When you’re enrolled in original Medicare, you should have a Medicare supplement, or Medigap, policy.
You need to find the right policy for you. In general, you’ll want a Medigap policy because, as the nickname says, it will cover many of the gaps in Medicare Part B coverage.
You’ll have higher fixed annual expenses because you’ll pay premiums for the Medigap policy.
But you’ll have more certainty in your financial planning. You won’t be subject to very large, unexpected medical bills because of costs that aren’t covered by original Medicare.
The biggest gap in Medicare Part B is the co-payment.
Original Medicare pays 80% of most covered expenses. That means you’re on the hook for the other 20%.
There’s no dollar limit on your 20% share.
So, if you have major surgery or some other expensive procedure, you could be looking at a substantial bill.
Part A hospitalization will cover part of the expenses of surgery and other inpatient treatment without a co-payment. But you’ll pay 20% of the doctor’s fees and many other expenses.
Another sizeable gap is some doctor’s fees. Medicare reimburses doctors and other medical providers at Medicare’s rates.
Some doctors that accept Medicare don’t accept the reimbursement rate. They’re allowed to bill the patients up to an additional 15%.
You’re responsible for that payment, which is known as an excess charge.
There are other gaps in Medicare Part B, but those are the major ones.
Private insurers offer Medicare supplement policies to cover some or most of the gaps in Part B.
The insurers are regulated by Medicare. Only 10 different types of policies are allowed to be offered, and the coverage is standardized among insurers.
The policies are identified by letters, as in Plan A, Plan B, etc. You don’t need to study all the different policies.
For most people the best choice is either Plan G or Plan N. The only reason to consider one of the other types is that you want to reduce the premiums.
Plan G is the most popular policy, because it covers most of the gaps in Medicare Part B.
Under Plan G, you’ll pay the annual Part B deductible, which is $203 in 2021.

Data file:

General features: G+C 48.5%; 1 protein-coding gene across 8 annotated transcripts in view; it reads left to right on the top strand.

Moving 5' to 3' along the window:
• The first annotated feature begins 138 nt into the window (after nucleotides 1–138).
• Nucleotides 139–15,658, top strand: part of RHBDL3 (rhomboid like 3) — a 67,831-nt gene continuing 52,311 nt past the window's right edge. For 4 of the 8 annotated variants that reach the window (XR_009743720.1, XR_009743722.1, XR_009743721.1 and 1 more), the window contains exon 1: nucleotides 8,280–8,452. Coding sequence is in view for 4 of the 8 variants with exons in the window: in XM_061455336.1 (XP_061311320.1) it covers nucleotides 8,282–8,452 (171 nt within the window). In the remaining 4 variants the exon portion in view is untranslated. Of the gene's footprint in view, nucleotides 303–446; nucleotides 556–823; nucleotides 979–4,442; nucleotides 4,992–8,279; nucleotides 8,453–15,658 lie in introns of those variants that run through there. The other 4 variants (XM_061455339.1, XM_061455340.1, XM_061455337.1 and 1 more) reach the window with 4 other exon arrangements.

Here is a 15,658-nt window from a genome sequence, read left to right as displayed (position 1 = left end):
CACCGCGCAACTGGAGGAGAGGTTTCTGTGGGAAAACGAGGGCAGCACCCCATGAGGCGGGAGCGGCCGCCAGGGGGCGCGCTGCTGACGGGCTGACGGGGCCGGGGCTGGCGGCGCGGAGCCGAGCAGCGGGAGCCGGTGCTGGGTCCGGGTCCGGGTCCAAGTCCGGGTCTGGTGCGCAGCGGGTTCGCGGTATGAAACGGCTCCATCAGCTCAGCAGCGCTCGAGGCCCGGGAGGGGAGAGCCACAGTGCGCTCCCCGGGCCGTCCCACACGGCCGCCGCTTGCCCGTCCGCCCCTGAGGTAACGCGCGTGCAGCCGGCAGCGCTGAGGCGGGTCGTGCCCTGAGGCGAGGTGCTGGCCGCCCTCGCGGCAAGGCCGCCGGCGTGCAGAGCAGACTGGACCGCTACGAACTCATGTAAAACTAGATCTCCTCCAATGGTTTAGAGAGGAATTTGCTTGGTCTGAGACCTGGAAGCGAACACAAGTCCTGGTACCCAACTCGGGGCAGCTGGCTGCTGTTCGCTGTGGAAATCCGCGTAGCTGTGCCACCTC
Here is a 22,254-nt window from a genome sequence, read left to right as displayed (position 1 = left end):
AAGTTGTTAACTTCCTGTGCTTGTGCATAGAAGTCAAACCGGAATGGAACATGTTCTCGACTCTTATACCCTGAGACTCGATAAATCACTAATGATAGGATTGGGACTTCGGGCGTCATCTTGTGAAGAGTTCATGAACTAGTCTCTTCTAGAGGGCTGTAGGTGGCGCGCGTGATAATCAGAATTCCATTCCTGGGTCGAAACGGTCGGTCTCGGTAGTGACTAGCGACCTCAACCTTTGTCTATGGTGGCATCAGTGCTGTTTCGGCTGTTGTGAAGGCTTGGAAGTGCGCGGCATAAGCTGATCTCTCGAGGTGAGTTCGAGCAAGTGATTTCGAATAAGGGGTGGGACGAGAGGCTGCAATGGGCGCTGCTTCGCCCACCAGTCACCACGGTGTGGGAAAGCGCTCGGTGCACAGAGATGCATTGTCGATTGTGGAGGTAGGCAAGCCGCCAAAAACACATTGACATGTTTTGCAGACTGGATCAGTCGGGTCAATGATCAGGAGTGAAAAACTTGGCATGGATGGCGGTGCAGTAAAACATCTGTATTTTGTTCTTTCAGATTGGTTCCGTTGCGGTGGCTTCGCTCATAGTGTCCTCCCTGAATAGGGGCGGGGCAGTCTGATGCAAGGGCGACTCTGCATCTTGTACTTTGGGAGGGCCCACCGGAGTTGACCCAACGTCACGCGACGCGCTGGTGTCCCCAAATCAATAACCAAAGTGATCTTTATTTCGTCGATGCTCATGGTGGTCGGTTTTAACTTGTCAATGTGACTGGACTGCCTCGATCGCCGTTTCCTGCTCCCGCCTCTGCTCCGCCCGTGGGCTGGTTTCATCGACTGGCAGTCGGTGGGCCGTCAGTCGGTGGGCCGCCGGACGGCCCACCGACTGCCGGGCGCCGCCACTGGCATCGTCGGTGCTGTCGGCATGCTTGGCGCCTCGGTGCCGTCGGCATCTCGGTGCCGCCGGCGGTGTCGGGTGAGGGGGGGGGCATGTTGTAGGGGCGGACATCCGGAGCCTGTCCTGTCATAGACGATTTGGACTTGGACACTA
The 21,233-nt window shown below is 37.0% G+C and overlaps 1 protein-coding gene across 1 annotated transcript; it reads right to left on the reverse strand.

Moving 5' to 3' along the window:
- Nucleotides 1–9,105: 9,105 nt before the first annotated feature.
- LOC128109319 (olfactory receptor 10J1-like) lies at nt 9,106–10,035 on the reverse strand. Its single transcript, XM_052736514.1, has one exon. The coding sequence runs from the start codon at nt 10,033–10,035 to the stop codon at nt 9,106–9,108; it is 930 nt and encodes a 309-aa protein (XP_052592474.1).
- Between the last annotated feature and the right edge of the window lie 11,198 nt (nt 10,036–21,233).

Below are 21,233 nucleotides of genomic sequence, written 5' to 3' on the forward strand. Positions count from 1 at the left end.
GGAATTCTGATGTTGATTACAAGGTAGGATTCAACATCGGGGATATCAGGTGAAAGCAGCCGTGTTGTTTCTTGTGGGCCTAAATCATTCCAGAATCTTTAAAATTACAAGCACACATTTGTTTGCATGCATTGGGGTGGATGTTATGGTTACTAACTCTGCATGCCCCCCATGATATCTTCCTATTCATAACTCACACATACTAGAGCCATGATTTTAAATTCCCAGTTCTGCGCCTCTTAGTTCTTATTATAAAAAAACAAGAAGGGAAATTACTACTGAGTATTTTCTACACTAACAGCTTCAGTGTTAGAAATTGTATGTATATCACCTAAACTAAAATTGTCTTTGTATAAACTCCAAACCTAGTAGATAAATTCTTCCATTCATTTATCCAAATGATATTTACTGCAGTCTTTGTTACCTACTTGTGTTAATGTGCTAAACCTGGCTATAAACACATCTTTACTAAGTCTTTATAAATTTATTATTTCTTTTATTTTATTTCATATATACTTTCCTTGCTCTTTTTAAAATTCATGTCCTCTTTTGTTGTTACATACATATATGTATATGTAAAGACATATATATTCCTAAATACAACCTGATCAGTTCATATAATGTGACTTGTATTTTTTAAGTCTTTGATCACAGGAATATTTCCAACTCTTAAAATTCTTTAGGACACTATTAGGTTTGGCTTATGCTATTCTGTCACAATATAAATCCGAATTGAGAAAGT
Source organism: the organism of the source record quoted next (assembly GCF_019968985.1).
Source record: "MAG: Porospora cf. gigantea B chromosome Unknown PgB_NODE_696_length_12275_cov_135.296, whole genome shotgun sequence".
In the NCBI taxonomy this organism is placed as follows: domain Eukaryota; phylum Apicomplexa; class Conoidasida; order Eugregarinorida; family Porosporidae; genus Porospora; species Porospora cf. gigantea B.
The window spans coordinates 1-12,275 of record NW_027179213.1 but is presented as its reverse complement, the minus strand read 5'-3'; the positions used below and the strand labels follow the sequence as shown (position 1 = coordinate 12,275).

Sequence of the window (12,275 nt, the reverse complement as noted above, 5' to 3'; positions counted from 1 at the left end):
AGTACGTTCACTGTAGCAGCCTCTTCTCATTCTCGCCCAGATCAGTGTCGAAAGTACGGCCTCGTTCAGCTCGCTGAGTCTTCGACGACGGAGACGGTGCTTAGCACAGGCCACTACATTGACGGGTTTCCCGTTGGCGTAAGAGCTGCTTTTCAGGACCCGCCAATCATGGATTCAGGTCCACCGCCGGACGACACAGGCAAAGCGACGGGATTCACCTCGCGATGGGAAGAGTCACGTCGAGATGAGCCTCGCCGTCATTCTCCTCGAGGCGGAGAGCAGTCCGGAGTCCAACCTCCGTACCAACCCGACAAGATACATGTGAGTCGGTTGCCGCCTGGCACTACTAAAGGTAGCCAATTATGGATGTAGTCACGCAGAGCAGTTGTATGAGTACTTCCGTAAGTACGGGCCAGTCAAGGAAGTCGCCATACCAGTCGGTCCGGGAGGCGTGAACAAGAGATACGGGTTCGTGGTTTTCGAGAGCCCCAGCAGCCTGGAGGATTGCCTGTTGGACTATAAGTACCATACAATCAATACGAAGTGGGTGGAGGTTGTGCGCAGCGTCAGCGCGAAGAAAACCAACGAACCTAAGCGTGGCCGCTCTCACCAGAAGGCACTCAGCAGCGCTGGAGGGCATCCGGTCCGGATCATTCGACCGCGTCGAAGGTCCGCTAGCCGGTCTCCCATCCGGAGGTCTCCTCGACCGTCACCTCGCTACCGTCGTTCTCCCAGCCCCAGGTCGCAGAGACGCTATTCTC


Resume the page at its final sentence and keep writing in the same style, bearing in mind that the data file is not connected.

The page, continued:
The most popular policy used to be Plan F, which covered the deductible. But Congress prohibited new sales of Plan F after 2019.
After the annual deductible, Plan G pays for your share of all eligible charges for the year.
The medical provider will bill Medicare. After Medicare determines how much it pays for covered services, the Medicare supplement policy pays the rest. Plan N is very similar.
The main difference is that under Plan N the insured usually will have a co-pay for each doctor’s visit of around $20 and some other charges and fees for services.
Plan N also might not cover the excess charges from doctors. Plan N should have a lower premium than a Plan G policy. In some states you can choose a high-deductible version of Plan G.
You’ll pay up to $2,370 for medical services before the insurer begins paying.
In return for incurring the deductible, you’ll pay lower premiums. Your real decision is which insurer’s plan to choose.
In many areas, there are multiple insurers offering the identical Medigap policies. Highly populated areas can have dozens of policies available.
You are guaranteed to be issued any Medigap policy you choose when you first are eligible for Medicare.
You also can change Medigap policies at any time. But if you shop for a Medigap policy after your initial eligibility period, you aren’t guaranteed to be issued a policy.
The insurer can deny coverage because of existing medical conditions or charge higher premiums.
Because of this, you want to make the Medigap decision carefully the first time.
Be sure to shop around. Various studies show that premiums on identical policies in the same area can differ by 100%. But don’t automatically take the policy with the lowest premium.
The experience with such insurers often is that they’re new to the market or trying to build market share.
After a year or two, they impose big premium increases or stop selling the policies.
You want an insurer that has been in this market for a long time and has a history of not hitting policyholders with substantial premium increases.
You’ll have annual rate increases in most cases, but they should be predictable.
You don’t need to shop alone. Most of you should work with one or more local insurance agents who specialize in Medicare coverage.
Or you can use the volunteers available through your state’s SHIP program.
Keep in mind that even the broadest Medicare supplement policy doesn’t cover all the gaps in Part B. It won’t cover dental, vision or hearing services just as Part B doesn’t.